‘Friends’ Deadly Coffee Intake: How Much Caffeine Is Enough To Kill You?

By Philip Ross on April 30, 2013 11:26 AM EDT

Caffeine
Caffeine is the most widely consumed drug in the world. But how much is too much? (Photo: Reuters)

Joey, Chandler, Ross, Phoebe, Rachel and Monica, darlings of the American sitcom for over 10 years, drank copious coffee during the 236 episodes of "Friends." Even the logo of the gang's watering hole, Central Perk, is as familiar to viewers as the Brooklyn Bridge or Empire State Building.

One blogger points out, though, that underneath the guise of the gang's seemingly innocuous coffee shop prattle lies a nefarious and deadly secret: The amount of caffeine our most beloved coffee addicts consume is enough to kill almost 2,000 people.  

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Scientific American estimates the amount of coffee consumed on the show over the sitcom's 10 seasons to be around 3,100 gallons, or the equivalent of 3 pounds of caffeine - enough to send 1,900 people to the hospital. From Scientific American:

First, given their famous mugs, we'll assume that they drink 20 oz. coffees. Second, we'll assume that each friend consumes maybe two of these enormous drinks each episode. Finally, we assume that this kind of coffee mainlining happened over each of Friends' 236 episodes.

Given that a 20 oz. cup of coffee contains about 480 mg of caffeine, the total amount of caffeine the group consumed was about 3 pounds.  

So how much caffeine is too much?

Caffeine is a central nervous stimulant. According to Forbes, it works by blocking the receptors in your brain that make you tired. "In clinical terms, caffeine is an antagonist of the A1 adenosine receptor," Forbes reports. Adenosine is produced by neurons that fire when it's time for your nervous system to start shutting down.  

According to Mayo Clinic, drinking four or more cups of coffee a day - somewhere in the ball park of 500 to 600 mg - is a bit overkill. Adverse effects at this level of caffeine intake include insomnia, nervousness, restlessness, irritability, upset stomach, fast heartbeat and muscle tremors. Caffeine is also a diuretic, meaning it can deplete your body of vital body fluid and electrolytes.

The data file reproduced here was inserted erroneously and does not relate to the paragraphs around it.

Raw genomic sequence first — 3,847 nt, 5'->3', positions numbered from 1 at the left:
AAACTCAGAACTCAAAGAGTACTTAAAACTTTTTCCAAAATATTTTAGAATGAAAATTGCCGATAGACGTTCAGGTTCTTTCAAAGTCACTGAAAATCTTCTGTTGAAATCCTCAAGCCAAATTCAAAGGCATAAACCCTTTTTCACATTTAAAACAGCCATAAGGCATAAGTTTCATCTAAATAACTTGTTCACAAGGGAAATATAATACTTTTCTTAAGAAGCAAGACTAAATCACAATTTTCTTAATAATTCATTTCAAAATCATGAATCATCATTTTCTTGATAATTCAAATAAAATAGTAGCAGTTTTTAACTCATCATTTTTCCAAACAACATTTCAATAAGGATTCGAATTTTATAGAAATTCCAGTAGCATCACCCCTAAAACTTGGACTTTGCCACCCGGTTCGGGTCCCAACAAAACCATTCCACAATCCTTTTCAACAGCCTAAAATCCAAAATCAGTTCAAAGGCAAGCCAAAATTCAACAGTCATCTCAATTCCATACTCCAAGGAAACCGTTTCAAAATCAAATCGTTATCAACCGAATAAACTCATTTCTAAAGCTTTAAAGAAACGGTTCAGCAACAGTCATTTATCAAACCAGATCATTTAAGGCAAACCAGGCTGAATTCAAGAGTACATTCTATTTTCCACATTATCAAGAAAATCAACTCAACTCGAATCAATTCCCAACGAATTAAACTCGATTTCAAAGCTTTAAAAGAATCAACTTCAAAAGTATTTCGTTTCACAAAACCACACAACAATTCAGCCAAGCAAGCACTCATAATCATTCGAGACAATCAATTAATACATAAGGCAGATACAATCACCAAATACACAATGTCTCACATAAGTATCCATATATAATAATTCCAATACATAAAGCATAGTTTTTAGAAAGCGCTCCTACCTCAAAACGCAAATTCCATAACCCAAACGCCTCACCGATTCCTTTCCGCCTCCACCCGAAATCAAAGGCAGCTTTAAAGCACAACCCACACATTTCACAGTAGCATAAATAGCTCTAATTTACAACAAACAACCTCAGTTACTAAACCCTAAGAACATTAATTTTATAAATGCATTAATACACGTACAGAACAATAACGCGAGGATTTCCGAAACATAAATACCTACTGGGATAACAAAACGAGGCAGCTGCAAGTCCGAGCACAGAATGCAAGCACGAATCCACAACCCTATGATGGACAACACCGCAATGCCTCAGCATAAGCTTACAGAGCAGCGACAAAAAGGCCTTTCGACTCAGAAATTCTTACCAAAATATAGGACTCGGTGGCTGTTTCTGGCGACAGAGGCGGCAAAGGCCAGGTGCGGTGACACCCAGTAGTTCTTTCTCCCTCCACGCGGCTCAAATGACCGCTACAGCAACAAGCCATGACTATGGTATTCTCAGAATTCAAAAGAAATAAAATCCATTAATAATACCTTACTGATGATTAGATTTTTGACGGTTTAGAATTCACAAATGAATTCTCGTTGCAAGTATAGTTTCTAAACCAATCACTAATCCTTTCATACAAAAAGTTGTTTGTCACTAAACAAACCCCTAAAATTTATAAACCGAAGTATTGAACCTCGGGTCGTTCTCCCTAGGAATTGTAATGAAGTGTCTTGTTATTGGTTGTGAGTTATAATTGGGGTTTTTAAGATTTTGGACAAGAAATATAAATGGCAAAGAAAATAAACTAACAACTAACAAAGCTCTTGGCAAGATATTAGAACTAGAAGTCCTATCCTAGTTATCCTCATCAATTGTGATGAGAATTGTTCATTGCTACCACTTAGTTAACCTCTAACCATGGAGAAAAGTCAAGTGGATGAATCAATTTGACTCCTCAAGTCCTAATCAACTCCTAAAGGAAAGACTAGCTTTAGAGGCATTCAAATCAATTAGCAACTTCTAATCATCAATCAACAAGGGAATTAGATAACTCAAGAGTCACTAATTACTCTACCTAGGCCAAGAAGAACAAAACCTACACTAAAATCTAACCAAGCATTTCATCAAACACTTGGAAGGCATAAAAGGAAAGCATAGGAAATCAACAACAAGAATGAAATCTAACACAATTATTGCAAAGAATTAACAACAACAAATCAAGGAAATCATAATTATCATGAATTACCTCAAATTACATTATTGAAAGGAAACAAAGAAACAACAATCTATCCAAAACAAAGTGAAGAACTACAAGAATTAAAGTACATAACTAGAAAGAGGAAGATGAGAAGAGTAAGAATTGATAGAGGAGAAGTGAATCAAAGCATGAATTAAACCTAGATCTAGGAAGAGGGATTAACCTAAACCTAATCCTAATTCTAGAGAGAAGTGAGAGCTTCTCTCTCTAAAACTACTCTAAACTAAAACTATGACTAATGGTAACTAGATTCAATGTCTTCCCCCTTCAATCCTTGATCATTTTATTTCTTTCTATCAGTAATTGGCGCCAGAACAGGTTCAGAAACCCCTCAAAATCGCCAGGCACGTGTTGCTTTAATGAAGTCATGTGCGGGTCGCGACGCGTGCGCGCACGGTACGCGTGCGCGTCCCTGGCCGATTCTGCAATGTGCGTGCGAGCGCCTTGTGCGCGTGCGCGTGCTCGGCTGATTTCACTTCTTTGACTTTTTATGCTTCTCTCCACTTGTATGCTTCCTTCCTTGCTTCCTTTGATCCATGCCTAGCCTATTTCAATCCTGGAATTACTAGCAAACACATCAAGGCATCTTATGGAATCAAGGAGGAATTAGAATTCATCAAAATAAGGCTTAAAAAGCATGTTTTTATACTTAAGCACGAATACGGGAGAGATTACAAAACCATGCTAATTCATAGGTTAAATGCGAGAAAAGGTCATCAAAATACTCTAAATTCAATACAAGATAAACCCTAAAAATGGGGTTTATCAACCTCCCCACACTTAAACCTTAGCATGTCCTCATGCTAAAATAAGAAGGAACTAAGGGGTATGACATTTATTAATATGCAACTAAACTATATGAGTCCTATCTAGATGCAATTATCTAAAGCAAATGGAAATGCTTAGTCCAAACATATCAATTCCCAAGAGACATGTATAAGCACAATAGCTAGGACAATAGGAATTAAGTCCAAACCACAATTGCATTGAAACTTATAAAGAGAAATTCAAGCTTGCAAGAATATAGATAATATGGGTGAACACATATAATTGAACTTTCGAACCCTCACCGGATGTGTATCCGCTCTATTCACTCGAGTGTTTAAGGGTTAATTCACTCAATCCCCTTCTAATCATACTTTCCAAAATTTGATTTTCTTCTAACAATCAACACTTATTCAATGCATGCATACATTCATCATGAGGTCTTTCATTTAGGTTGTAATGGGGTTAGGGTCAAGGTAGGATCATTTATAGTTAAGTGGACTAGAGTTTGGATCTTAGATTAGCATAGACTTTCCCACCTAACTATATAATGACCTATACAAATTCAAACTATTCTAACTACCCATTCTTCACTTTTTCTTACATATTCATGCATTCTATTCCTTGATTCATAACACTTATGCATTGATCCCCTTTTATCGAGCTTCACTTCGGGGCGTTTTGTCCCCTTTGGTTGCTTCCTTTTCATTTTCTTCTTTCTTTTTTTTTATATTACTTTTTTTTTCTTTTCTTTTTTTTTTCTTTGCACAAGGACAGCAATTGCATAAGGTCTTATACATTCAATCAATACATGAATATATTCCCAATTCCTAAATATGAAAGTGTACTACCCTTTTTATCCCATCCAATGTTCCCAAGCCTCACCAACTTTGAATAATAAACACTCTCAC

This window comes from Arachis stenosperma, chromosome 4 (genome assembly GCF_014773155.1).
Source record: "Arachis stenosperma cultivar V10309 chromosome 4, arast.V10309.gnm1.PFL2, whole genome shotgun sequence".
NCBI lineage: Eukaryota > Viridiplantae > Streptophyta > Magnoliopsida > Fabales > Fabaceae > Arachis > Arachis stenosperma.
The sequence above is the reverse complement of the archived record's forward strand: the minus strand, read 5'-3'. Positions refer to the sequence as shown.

But is it enough to kill you?

According to the National Institute of Health, or NIH, there's little evidence to show that a few cups of coffee a day has any adverse effects on the human body. "Administered in doses up to 250 mg to humans did not appear to produce significant respiratory stimulation," the institute reports. One study even shows that caffeine helps infants who have trouble breathing.

However, NIH does report that too much caffeine can prove dangerous. "Following massive overdose, secondary respiratory failure has been reported. Acute lung injury has been reported in a [newborn] following a massive overdose," NIH reports.

According to the U.S. Food and Drug Administration, or FDA, 90 percent of people in the U.S. consume some level of caffeine, whether through food sources or caffeinated beverages. The average amount of caffeine Americans consumed a day between 2001 and 2006 was about 145 mg.

The FDA states that the acute human fatal dose of caffeine appears to be greater than 170 mg per kg. By that standard, a 140 pound (63.5 kg) person would have to ingest 10,795 mg of caffeine - or about 53 8 oz cups of coffee - to be in danger of dying.

While the exact number of deaths reported in the U.S. due to caffeine overdose is unclear, it's certainly small. One study, published in Pharmacological Reviews, found that there is little evidence to show that overdoses from caffeine are fatal, or even that too much caffeine can cause anxiety.

So, just like our friends of "Friends," it looks like there's no reason to stop chugging the drip. Let's face it, the work day wouldn't be the same without it.

Read more from iScience Times:

'World's Strongest Coffee' Contains 200% More Caffeine Than Average Cup: Where To Buy 'Death Wish' Dark Roast

Caffeine Pollution In Pacific Waters

Caffeine Gives A Boost To Aging Muscles

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